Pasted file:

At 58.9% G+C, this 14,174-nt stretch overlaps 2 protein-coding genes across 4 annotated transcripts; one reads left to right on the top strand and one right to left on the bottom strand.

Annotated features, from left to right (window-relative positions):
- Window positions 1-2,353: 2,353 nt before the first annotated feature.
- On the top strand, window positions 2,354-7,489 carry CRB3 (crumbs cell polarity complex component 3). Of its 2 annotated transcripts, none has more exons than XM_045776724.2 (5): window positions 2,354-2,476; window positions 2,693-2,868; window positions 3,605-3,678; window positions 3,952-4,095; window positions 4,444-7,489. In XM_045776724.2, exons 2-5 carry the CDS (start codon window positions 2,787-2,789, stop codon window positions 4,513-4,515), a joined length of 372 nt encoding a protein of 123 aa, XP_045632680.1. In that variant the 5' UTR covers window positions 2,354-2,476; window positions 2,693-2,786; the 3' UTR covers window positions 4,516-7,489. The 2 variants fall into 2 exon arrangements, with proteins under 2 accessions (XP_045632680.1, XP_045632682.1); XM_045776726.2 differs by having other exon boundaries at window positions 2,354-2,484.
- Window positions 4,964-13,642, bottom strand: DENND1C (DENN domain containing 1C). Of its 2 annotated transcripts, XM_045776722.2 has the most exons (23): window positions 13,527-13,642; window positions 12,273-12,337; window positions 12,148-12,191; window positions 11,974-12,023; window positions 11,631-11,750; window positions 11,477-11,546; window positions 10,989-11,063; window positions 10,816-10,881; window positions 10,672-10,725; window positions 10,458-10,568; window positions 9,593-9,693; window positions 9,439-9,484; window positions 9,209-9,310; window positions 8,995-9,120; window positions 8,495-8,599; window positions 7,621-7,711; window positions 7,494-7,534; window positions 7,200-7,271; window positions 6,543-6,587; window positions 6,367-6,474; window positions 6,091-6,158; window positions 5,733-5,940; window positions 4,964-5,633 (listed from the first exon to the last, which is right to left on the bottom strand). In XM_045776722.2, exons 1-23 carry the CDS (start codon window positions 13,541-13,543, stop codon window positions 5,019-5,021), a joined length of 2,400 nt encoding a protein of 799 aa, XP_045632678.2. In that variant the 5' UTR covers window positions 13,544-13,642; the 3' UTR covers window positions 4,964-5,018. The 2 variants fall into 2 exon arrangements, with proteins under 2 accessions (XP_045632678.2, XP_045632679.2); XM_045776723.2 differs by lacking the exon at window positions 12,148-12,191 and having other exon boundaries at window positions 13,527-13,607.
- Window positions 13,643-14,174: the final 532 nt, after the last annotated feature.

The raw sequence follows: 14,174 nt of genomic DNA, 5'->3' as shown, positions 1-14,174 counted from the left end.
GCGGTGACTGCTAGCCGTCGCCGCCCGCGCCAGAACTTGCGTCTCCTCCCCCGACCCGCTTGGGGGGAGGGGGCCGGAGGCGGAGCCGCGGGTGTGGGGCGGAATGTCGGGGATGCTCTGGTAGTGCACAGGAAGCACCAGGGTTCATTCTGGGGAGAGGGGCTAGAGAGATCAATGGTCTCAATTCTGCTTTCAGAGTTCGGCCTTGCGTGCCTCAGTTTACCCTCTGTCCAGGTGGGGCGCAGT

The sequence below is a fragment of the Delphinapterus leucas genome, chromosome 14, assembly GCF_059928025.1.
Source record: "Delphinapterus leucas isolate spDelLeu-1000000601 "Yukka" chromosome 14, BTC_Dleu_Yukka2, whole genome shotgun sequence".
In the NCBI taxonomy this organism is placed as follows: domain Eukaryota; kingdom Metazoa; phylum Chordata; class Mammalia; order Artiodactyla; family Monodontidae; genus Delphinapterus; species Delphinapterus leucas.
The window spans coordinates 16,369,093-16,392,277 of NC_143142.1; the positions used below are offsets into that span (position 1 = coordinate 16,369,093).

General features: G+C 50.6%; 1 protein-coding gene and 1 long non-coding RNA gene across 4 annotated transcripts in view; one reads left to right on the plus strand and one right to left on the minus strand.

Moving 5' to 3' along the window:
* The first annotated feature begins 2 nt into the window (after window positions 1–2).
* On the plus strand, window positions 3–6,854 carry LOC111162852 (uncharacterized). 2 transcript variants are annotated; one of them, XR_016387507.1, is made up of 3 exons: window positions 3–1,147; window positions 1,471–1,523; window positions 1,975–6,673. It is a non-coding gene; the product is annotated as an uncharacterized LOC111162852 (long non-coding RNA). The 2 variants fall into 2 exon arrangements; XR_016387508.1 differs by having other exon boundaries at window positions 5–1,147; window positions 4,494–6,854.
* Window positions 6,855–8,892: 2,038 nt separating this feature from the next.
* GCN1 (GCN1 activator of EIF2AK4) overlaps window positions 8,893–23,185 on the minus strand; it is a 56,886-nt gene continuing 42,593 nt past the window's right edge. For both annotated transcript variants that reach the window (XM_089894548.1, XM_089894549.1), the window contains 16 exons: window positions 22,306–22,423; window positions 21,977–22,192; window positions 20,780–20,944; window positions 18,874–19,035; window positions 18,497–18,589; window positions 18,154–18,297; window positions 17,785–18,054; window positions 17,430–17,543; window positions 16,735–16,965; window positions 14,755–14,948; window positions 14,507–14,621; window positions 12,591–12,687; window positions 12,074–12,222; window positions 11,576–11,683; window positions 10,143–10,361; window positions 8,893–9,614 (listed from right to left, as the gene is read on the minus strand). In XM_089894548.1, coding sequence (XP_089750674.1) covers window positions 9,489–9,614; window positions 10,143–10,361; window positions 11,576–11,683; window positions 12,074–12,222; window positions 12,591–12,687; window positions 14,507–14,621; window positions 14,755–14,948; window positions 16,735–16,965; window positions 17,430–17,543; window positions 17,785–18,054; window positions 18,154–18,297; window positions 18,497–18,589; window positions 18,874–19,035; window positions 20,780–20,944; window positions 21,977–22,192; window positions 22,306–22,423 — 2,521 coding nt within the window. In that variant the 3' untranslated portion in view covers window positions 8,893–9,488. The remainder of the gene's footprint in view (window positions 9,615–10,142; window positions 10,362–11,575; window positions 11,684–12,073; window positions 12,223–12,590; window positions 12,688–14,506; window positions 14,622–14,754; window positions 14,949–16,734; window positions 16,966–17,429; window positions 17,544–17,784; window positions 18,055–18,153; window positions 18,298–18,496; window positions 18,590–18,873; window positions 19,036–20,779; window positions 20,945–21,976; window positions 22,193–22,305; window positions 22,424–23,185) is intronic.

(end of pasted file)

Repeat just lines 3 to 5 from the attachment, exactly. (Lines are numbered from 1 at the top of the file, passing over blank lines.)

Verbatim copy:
- Window positions 1-2,353: 2,353 nt before the first annotated feature.
- On the top strand, window positions 2,354-7,489 carry CRB3 (crumbs cell polarity complex component 3). Of its 2 annotated transcripts, none has more exons than XM_045776724.2 (5): window positions 2,354-2,476; window positions 2,693-2,868; window positions 3,605-3,678; window positions 3,952-4,095; window positions 4,444-7,489. In XM_045776724.2, exons 2-5 carry the CDS (start codon window positions 2,787-2,789, stop codon window positions 4,513-4,515), a joined length of 372 nt encoding a protein of 123 aa, XP_045632680.1. In that variant the 5' UTR covers window positions 2,354-2,476; window positions 2,693-2,786; the 3' UTR covers window positions 4,516-7,489. The 2 variants fall into 2 exon arrangements, with proteins under 2 accessions (XP_045632680.1, XP_045632682.1); XM_045776726.2 differs by having other exon boundaries at window positions 2,354-2,484.
- Window positions 4,964-13,642, bottom strand: DENND1C (DENN domain containing 1C). Of its 2 annotated transcripts, XM_045776722.2 has the most exons (23): window positions 13,527-13,642; window positions 12,273-12,337; window positions 12,148-12,191; window positions 11,974-12,023; window positions 11,631-11,750; window positions 11,477-11,546; window positions 10,989-11,063; window positions 10,816-10,881; window positions 10,672-10,725; window positions 10,458-10,568; window positions 9,593-9,693; window positions 9,439-9,484; window positions 9,209-9,310; window positions 8,995-9,120; window positions 8,495-8,599; window positions 7,621-7,711; window positions 7,494-7,534; window positions 7,200-7,271; window positions 6,543-6,587; window positions 6,367-6,474; window positions 6,091-6,158; window positions 5,733-5,940; window positions 4,964-5,633 (listed from the first exon to the last, which is right to left on the bottom strand). In XM_045776722.2, exons 1-23 carry the CDS (start codon window positions 13,541-13,543, stop codon window positions 5,019-5,021), a joined length of 2,400 nt encoding a protein of 799 aa, XP_045632678.2. In that variant the 5' UTR covers window positions 13,544-13,642; the 3' UTR covers window positions 4,964-5,018. The 2 variants fall into 2 exon arrangements, with proteins under 2 accessions (XP_045632678.2, XP_045632679.2); XM_045776723.2 differs by lacking the exon at window positions 12,148-12,191 and having other exon boundaries at window positions 13,527-13,607.